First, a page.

The statement that these murdered and injured people are the victims "...of a society that too often shirks responsibility for our collective safety.." is so true. People are so worried about protecting every single individual's rights (even when certain individuals exhibit signs that they could become dangerous), that other people's right to public safety is not always considered. At least the community college did the right thing by kicking this kid out until he could prove he wasn't a threat. Unfortunately, other people dropped the ball. Even if he could not have been arrested before his murder spree, he could have been monitored better.

Posted by: CAmira5 | January 11, 2011 10:52 AM | Report abuse

did the community college provide Loughner with any in-house counseling?

Posted by: sti1es | January 11, 2011 11:25 AM | Report abuse

The issue is not the gun, but the lack of mental health support for young people in our education system. This is a time when many serious mental health issues become evident. In this case, it appears we are not looking at a borderline issue, but a very serious case of psychosis that was evident to all who had contact with him. What this proves is that we have no public mental health system that protects us from even the worst and the most dangerous perpetrators. This suggests that there would be substantial public benefit from bolstering community mental health services, compared to how they are organized today, and that the need for such services is great.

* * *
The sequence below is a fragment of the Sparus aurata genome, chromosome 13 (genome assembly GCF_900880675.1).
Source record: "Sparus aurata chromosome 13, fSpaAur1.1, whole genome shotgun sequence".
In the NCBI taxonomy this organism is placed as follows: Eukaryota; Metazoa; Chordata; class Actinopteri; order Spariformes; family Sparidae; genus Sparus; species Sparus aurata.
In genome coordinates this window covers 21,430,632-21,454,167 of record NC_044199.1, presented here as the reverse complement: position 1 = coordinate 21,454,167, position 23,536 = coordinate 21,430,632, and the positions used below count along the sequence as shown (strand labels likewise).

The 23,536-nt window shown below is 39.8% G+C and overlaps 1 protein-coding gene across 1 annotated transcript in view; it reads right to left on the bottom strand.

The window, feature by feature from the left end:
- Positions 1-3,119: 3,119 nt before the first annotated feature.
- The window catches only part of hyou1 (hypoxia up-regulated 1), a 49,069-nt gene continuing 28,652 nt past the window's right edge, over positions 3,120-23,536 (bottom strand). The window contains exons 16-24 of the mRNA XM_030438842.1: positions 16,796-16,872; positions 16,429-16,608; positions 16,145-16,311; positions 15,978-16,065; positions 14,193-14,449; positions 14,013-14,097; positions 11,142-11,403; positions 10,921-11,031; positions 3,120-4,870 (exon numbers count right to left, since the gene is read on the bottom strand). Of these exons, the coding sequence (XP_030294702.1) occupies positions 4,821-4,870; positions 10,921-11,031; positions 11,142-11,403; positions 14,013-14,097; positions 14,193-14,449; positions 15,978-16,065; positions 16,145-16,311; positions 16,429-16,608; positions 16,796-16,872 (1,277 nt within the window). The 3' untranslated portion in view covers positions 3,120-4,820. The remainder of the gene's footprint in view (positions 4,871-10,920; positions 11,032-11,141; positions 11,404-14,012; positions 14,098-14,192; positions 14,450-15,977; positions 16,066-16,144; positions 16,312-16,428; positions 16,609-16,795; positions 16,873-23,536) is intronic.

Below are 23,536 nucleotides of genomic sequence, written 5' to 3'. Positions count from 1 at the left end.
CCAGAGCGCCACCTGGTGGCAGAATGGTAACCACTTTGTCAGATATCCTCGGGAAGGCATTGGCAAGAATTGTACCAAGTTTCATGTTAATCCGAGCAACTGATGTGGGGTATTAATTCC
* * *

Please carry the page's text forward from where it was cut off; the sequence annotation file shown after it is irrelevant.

I think the issue of guns is relevant only in the contrast of our fetish to preserve meaningless rights to own weapons, against the backdrop of failing to provide even the most basic health services to a large portion of the population. Health services, including mental health, is not an issue of individualism, it is a social concern where humans all rely on the aid of others. Is there any benefit or honor in demonizing this basic aspect of human survival?

Posted by: AgentG | January 11, 2011 11:26 AM | Report abuse

"did the community college provide Loughner with any in-house counseling?"

It's a community college -- why would you expect a CC to have the capabilities to provide in-house counseling? Do you expect ITT Tech or DeVry to have in-house counseling?

Posted by: steve1231 | January 11, 2011 11:46 AM | Report abuse

Is it just me or is Duncan a dumb as a rock?

Posted by: lacy41 | January 11, 2011 7:34 PM | Report abuse